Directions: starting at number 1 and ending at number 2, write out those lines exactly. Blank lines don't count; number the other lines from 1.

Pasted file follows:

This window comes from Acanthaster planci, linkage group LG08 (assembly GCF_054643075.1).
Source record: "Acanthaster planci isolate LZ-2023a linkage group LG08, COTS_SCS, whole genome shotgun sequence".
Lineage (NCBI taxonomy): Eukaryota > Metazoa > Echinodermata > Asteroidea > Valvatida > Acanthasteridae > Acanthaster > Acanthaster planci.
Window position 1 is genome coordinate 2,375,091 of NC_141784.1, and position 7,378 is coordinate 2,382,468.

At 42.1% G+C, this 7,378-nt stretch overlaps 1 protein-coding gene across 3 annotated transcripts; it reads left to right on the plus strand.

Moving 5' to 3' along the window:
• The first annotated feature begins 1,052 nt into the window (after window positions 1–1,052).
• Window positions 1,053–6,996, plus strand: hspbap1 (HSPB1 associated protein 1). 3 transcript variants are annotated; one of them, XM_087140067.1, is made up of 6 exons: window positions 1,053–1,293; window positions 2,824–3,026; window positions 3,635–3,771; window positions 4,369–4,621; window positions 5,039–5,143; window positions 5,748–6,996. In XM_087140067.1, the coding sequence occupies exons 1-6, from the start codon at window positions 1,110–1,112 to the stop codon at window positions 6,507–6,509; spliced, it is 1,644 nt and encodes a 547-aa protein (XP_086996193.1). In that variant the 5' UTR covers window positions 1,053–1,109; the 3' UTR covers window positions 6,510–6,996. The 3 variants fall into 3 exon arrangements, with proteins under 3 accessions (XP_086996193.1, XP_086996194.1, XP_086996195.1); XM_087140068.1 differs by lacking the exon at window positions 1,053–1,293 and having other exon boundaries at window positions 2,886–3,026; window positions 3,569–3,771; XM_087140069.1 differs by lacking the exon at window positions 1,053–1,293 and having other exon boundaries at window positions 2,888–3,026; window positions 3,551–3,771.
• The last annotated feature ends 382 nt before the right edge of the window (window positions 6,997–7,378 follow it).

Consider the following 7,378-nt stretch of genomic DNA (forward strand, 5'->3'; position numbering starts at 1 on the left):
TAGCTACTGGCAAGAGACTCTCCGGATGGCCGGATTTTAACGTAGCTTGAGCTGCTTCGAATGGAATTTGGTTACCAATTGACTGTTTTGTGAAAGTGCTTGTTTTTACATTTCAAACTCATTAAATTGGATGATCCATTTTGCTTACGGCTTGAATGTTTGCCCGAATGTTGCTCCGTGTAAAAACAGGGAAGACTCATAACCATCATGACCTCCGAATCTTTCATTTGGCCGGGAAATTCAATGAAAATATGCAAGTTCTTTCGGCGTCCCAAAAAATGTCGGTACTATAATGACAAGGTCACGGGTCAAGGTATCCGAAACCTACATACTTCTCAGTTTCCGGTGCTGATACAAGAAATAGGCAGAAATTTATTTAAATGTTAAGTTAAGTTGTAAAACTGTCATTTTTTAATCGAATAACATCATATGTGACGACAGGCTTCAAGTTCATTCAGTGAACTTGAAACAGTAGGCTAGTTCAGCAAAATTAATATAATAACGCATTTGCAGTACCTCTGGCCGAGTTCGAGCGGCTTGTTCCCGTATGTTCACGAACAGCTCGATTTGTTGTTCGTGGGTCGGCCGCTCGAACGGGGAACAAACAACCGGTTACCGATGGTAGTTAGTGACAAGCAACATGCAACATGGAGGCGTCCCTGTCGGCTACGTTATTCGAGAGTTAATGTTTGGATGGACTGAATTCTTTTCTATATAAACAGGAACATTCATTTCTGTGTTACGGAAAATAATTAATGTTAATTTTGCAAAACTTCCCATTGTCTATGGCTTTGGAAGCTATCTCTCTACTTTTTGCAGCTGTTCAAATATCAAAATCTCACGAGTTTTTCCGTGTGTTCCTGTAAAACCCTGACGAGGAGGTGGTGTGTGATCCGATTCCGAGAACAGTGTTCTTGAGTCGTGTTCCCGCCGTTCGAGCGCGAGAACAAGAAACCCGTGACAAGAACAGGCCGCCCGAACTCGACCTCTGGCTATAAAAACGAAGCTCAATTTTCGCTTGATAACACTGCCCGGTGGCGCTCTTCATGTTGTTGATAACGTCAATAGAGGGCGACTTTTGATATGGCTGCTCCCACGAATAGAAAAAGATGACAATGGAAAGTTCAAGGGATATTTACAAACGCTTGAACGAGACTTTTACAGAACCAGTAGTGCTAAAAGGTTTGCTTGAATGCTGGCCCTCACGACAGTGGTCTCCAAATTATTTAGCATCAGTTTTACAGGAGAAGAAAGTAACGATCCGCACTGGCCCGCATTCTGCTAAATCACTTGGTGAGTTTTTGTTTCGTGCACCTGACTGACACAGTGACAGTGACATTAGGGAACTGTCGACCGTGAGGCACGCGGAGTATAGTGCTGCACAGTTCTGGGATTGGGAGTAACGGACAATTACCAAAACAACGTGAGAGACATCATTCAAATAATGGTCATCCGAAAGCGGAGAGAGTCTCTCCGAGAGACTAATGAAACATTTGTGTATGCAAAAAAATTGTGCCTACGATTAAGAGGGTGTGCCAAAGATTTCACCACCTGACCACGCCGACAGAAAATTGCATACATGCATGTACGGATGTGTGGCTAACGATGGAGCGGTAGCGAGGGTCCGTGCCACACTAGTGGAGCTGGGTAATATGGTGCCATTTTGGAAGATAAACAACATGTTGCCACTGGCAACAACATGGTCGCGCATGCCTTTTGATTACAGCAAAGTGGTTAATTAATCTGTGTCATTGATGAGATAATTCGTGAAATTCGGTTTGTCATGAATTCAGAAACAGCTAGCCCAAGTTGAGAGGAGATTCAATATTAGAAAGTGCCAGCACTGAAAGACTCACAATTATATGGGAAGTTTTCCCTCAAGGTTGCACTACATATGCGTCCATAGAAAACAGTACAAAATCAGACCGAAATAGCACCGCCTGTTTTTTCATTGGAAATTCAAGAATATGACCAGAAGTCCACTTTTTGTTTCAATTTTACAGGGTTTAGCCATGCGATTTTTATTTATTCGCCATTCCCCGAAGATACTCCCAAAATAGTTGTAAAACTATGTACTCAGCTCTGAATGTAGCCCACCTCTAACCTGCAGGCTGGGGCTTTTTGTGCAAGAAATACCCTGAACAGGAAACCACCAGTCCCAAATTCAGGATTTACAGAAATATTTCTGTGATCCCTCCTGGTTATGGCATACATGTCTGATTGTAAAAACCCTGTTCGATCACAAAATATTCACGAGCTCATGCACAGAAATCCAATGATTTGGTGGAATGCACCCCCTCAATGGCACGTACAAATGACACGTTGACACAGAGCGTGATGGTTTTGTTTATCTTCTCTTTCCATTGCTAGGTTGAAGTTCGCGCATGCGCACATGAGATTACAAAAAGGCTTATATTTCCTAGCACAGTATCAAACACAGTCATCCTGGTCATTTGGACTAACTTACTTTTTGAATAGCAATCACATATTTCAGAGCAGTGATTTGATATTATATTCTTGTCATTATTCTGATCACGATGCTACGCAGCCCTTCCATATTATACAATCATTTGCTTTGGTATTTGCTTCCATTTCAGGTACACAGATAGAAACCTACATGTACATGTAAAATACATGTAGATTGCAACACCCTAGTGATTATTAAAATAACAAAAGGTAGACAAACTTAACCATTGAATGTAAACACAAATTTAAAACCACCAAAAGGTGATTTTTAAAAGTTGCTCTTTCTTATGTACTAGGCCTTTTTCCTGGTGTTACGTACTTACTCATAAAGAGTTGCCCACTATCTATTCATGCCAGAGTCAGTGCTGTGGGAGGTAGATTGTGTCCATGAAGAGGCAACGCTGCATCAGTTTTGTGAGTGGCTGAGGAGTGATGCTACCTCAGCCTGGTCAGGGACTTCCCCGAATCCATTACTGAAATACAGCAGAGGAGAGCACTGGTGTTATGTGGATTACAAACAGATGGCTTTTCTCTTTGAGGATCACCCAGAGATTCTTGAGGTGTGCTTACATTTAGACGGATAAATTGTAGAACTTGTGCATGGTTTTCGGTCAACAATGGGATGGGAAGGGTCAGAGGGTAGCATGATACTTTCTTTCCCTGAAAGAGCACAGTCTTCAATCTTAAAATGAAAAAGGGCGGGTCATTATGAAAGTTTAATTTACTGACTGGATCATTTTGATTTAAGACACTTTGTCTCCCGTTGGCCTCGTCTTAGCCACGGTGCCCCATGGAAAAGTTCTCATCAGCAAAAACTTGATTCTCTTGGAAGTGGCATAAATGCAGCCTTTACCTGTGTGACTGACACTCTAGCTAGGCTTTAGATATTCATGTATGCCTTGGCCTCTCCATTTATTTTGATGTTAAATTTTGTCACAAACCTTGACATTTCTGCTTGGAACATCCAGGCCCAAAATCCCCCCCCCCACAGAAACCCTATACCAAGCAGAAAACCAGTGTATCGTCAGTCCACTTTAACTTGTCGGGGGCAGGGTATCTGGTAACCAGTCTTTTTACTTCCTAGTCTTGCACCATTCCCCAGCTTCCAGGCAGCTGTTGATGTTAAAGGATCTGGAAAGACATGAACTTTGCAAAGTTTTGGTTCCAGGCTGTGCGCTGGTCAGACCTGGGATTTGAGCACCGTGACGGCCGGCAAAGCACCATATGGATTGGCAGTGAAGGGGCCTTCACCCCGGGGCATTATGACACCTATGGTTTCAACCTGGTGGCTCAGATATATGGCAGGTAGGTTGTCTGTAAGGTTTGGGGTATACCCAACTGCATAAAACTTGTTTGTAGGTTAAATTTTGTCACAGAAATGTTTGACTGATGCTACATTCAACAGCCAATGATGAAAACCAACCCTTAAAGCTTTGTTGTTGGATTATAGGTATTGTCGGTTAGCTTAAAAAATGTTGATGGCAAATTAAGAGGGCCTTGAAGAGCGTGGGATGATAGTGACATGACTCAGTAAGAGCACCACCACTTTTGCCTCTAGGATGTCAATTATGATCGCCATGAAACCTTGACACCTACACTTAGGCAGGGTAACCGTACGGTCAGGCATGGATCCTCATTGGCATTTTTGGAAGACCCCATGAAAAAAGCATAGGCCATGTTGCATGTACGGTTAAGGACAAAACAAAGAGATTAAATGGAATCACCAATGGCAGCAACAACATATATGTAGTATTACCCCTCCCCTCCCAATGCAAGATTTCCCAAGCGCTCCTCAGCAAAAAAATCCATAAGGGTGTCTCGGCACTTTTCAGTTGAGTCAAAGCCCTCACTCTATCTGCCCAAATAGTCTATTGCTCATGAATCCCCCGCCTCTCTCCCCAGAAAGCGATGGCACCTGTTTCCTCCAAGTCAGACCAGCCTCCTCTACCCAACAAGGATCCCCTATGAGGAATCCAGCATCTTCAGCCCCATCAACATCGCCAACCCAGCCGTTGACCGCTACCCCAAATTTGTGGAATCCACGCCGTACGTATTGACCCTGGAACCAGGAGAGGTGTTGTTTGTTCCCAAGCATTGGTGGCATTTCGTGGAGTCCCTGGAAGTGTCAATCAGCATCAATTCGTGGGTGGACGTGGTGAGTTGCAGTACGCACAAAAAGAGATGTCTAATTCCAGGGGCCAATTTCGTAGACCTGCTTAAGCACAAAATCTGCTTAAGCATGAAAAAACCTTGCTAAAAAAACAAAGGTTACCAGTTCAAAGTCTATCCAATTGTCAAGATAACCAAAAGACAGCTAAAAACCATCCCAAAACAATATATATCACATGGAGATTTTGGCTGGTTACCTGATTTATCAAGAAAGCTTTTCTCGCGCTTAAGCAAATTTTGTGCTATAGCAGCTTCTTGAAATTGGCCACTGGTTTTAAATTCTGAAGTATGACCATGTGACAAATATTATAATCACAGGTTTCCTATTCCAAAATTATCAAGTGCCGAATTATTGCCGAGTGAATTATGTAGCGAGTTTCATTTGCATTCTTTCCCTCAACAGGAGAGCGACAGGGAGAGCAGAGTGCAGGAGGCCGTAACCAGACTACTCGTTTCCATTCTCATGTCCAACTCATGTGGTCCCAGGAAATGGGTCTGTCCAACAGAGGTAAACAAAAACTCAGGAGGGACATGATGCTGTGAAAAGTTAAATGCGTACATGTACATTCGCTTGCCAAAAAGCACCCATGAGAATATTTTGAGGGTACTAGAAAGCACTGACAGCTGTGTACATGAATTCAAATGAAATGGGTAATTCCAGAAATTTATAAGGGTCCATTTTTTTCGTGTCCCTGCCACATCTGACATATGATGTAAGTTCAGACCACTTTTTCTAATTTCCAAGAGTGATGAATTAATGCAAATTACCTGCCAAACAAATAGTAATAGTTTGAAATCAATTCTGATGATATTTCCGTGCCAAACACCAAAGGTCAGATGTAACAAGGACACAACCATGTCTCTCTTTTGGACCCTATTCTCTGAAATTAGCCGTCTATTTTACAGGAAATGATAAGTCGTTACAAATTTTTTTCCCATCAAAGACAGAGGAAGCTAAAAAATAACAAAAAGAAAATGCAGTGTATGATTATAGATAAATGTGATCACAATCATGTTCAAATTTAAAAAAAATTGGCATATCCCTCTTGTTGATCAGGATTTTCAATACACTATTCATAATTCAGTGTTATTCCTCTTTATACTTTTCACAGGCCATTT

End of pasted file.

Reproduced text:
This window comes from Acanthaster planci, linkage group LG08 (assembly GCF_054643075.1).
Source record: "Acanthaster planci isolate LZ-2023a linkage group LG08, COTS_SCS, whole genome shotgun sequence".